Implicit in the electoral board majority's approach was that the Constitution's eligibility requirements differed from those contained in the Election Code and that to the extent of the difference, the provisions of the Election Code were unconstitutional and could be disregarded. This was a determination the electoral board had no authority to make.

Section 10--10 of the Election Code (10 ILCS 5/10--10 (West 2008)), which is applicable to judicial elections pursuant to section 7--12.1 of the Code (10 ILCS 5/7--12.1 (West 2008)), limits the scope of an election board's inquiry with respect to nominating papers to ascertaining whether those papers comply with the governing provisions of the Election Code. See Delgado v. Board of Election Commissioners, 224 Ill. 2d 481, 485 (2007); Kozel v. State Board of Elections, 126 Ill. 2d 58, 68 (1988); Nader v. Illinois State Board of Elections, 354 Ill. App. 3d 335, 340 (2004). Administrative agencies such as the electoral board have no authority to declare statutes unconstitutional or even to question their validity. Texaco-Cities Service Pipeline Co. v. McGaw, 182 Ill. 2d 262, 278 (1998); see Wiseman v. Elward, 5 Ill. App. 3d 249, 257 (1972). When they do so, their actions are a nullity and cannot be upheld. See Delgado, 224 Ill. 2d at 485. For this reason, as well as the reasons previously explained, the electoral board's decision in this case was properly set aside.

While election boards are not entitled to assess the constitutionality of Election Code requirements when considering objections to nominating papers, there is no dispute that the courts may do so on judicial review. As we shall now explain, the provisions of the Election Code involved in this case do not run afoul of the applicable provisions of the Illinois Constitution. To the contrary, they are entirely consistent.

Section 12 of article VI (Ill. Const. 1970, art. VI, §12), which pertains to the election, retention and appointment of judges of the supreme, appellate and circuit courts, provides, in relevant part:

"A person eligible for the office of Judge may cause his name to appear on the ballot as a candidate for Judge at the primary and at the general or judicial elections by submitting petitions. The General Assembly shall prescribe by law the requirements for petitions." Ill. Const. 1970, art. VI, §12(a).

Under the clear and unambiguous language of this provision, a person must be "eligible for the office of Judge" in order to undertake the steps necessary to have his or her name appear on a ballot as a candidate for judge at the primary and at the general or judicial elections. "Eligible" means "fitted or qualified to be chosen or used" (Webster's Third New International Dictionary 736 (1976)); "[f]it and proper to be selected or to receive a benefit" or "legally qualified for an office, privilege, or status" (Black's Law Dictionary 597 (9th ed. 2009)). It denotes someone or something which presently fits the requirements for selection. As with the governing statutes, there is no provision under section 12 for the filing of petitions by persons who do not yet meet eligibility requirements but assert that they will sometime in the future.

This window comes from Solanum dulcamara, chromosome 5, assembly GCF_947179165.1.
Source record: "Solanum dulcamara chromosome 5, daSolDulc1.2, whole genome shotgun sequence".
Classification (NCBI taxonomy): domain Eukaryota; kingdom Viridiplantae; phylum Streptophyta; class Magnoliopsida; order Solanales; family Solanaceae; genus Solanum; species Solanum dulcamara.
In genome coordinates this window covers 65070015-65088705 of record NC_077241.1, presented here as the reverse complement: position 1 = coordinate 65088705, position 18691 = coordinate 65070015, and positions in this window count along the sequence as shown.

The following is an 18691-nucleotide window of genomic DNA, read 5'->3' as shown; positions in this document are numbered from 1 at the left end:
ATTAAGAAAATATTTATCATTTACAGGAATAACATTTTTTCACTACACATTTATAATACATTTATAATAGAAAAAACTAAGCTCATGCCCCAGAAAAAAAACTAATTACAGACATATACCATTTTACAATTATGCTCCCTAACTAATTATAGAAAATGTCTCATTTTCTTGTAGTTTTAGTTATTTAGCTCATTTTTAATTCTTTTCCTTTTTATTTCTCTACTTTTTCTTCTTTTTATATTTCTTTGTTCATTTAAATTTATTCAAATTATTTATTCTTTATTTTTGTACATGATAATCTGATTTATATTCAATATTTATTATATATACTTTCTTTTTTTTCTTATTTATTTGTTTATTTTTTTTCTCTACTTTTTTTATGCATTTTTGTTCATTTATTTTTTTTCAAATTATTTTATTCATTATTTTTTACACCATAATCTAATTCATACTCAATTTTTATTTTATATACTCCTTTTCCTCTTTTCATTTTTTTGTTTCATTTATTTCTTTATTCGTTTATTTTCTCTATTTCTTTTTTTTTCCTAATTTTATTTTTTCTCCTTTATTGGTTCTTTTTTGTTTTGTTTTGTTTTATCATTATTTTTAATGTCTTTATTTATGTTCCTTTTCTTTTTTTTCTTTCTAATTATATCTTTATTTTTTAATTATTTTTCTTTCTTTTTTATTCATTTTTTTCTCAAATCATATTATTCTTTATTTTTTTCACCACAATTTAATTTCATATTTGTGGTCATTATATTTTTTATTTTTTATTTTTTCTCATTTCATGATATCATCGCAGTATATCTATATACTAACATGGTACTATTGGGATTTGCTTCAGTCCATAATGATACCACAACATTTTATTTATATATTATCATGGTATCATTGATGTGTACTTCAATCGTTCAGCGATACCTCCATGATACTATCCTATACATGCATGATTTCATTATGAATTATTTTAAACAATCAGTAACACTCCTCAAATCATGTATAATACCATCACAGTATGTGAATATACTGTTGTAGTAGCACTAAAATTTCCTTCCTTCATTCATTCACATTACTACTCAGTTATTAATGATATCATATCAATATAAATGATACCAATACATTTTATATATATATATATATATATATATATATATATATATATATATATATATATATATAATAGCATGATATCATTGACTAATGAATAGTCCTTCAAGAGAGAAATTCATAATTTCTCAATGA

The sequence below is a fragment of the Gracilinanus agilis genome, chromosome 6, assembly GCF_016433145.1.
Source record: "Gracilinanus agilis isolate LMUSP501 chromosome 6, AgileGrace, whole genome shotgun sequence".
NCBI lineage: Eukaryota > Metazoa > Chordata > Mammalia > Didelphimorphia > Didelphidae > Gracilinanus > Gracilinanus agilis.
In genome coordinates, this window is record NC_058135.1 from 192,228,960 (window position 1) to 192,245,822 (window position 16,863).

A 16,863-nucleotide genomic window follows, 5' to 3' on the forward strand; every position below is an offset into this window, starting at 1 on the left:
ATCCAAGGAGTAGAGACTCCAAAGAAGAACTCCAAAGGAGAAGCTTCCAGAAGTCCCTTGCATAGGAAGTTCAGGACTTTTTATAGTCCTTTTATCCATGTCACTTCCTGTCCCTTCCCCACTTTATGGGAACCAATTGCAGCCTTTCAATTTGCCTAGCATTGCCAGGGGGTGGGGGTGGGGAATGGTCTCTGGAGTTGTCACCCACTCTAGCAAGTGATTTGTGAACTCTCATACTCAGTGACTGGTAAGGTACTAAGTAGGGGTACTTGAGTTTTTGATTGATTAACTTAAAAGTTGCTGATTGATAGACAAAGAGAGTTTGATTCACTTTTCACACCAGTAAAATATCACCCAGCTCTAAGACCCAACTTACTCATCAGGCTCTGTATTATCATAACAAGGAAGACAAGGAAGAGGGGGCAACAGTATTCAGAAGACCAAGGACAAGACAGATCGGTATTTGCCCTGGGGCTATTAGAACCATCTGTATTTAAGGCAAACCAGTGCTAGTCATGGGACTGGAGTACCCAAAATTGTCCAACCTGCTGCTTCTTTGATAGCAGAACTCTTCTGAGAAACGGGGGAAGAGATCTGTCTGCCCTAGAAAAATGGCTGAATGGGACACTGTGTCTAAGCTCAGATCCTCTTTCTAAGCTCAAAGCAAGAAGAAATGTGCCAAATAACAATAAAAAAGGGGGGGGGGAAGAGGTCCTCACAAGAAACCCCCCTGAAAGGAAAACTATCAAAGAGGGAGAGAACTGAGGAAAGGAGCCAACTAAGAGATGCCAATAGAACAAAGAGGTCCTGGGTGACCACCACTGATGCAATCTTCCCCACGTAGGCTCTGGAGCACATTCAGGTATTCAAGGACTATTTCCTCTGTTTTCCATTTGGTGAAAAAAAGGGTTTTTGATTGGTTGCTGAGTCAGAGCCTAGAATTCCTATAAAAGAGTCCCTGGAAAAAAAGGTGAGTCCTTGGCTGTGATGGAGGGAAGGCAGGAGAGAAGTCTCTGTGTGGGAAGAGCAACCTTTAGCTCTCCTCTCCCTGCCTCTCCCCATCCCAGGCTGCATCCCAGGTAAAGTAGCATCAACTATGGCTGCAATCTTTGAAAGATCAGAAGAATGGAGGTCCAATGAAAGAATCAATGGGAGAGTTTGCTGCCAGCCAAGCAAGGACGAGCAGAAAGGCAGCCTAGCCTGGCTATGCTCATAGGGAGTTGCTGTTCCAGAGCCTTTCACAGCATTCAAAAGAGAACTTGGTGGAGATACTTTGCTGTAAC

Pursuant to section 12, eligibility for judicial office is therefore a prerequisite to running for that office. Under section 11, eligibility requires that one be a "resident of the unit which selects him." Ill. Const. 1970, art. VI, §11. While there may be contexts in which the language of article VI, section 11, is "arguably ambiguous" (Thies v. State Board of Elections, 124 Ill. 2d 317, 323 (1988)), the situation presented by this case is not among them. Giving sections 11 and 12 their plain and ordinary meaning, it is therefore clear that under our Constitution, candidates for the office of circuit, appellate or supreme court judge must be residents of the unit from which they seek election before they may cause their names to appear on the ballot for the primary election. See Maddux v. Blagojevich, 233 Ill. 2d 508, 514 n.3 (2009). If they are not residents, they are simply ineligible to run. If they attempt to run when they do not meet the constitutionally mandated residency requirement and manage to win the election, they will be subject to removal from office by the Illinois Courts Commission. In re Golniewicz, 4 Ill. Cts. Com. 9, 39-40 (2004).

In opposing the result reached by the lower courts in this case, the nonresident candidate protests that it represents a profound shift in the law. But we have seen no authority to support his view. To the contrary, the notion that candidates for office must meet the constitutionally mandated eligibility requirements in order to initiate the selection process appeared settled before the electoral board ruled as it did in this case. Indeed, that this was the law informed the approach our own court took when fashioning the procedures for the selection of associate judges. Paralleling the constitutionally bound statutory scheme applicable to elected judges, the rule we adopted for appointment of associate judges requires that an applicant for that office already be "a resident of the unit from which he/she seeks appointment" when he or she submits an application. Ill. S. Ct. R. 39(b)(2) (eff. July 1, 2009).